December 29, 2014

The Art of Losing: December 29th, 2014

Today seems like a good day for some poetry.


The art of losing isn’t hard to master;
so many things seem filled with the intent
to be lost that their loss is no disaster.
Lose something every day. Accept the fluster
of lost door keys, the hour badly spent.
The art of losing isn’t hard to master.
Then practice losing farther, losing faster:
places, and names, and where it was you meant
to travel. None of these will bring disaster.
I lost my mother’s watch. And look! my last, or
next-to-last, of three loved houses went.
The art of losing isn’t hard to master.
I lost two cities, lovely ones. And, vaster,
some realms I owned, two rivers, a continent.
I miss them, but it wasn’t a disaster.
—Even losing you (the joking voice, a gesture
I love) I shan’t have lied. It’s evident
the art of losing’s not too hard to master
though it may look like (Write it!) like disaster.
This poem just popped into my head, earlier today, when I was pondering the words we use to talk about parting with things.  Obviously, Elizabeth Bishop was stiff-upper-lipping the very real pain of losing someone loved, but the poem, as it builds to this tragic conclusion, speaks to the reality that stuff is often really just stuff.  Letting it go is not a disaster.  Even when the letting go is unintentional, it is still surprisingly easy to overcome in the long term.
But why do we use such negative terminology?  Throwing away, purging (think of your body: gross), trashing, even downsizing sounds vaguely like something slightly sinister.  It’s the word your boss uses when you’ve been made redundant.  It’s the last thing you hear before you need to write a new résumé.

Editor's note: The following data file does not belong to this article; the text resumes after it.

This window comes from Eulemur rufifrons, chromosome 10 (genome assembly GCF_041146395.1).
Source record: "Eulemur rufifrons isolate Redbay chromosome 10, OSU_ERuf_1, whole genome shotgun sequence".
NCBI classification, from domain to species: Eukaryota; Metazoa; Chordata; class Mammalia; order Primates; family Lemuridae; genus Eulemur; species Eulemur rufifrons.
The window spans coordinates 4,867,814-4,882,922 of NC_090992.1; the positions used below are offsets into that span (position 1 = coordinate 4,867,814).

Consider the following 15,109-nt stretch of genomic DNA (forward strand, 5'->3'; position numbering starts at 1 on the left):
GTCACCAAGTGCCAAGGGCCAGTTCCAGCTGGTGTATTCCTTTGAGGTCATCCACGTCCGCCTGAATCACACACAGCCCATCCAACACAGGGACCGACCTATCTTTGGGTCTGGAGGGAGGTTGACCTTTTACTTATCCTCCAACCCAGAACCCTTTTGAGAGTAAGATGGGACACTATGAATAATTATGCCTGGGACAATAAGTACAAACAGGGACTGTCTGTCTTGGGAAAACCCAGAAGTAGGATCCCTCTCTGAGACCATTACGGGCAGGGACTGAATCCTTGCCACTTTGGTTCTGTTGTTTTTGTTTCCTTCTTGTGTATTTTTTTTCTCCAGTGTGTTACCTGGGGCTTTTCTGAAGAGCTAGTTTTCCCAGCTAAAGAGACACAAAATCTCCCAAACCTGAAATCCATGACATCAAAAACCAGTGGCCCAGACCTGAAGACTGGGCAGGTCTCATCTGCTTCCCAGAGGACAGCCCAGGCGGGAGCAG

I am loving the sense of lightening I’m gaining from the “loss” of 5 things every day.  We are all proud of how far we’ve come already.  We’re noticing our surroundings so much more.  Mike, for instance, noticed that our windows have mold growing on them (no, not black mold, just the kind that likes to attach to windows) so he spent hours today, cleaning it off*.  He asked if it would be okay to include the mold as something 5 Down”ed”.   As far as I am concerned, this project is not as much about the exact number of items we divest ourselves of, but rather the things we are gaining, and those things are not physical objects.  We’re gaining a say in how we life our life.  We’re not going to let our family be defined by our stuff.  And we’re going to take pride in getting rid of things we don’t need.  We certainly don’t need mold.  So, to me, the window mold very much fits into this framework.
Take some time to read some more Elizabeth Bishop if you never have before.  Otherwise, at least do what I’m planning to do: I’m going to think “it’s not a disaster” whenever I need to “lose” something that has a sentiment attached to it.  I think it’ll help.
Day 59 Scorecard: 295 down, 1530 to go.
* yes, he pretty much is the best husband in the world.  Yes, he has a brother, but he’s married, too.  Sorry.

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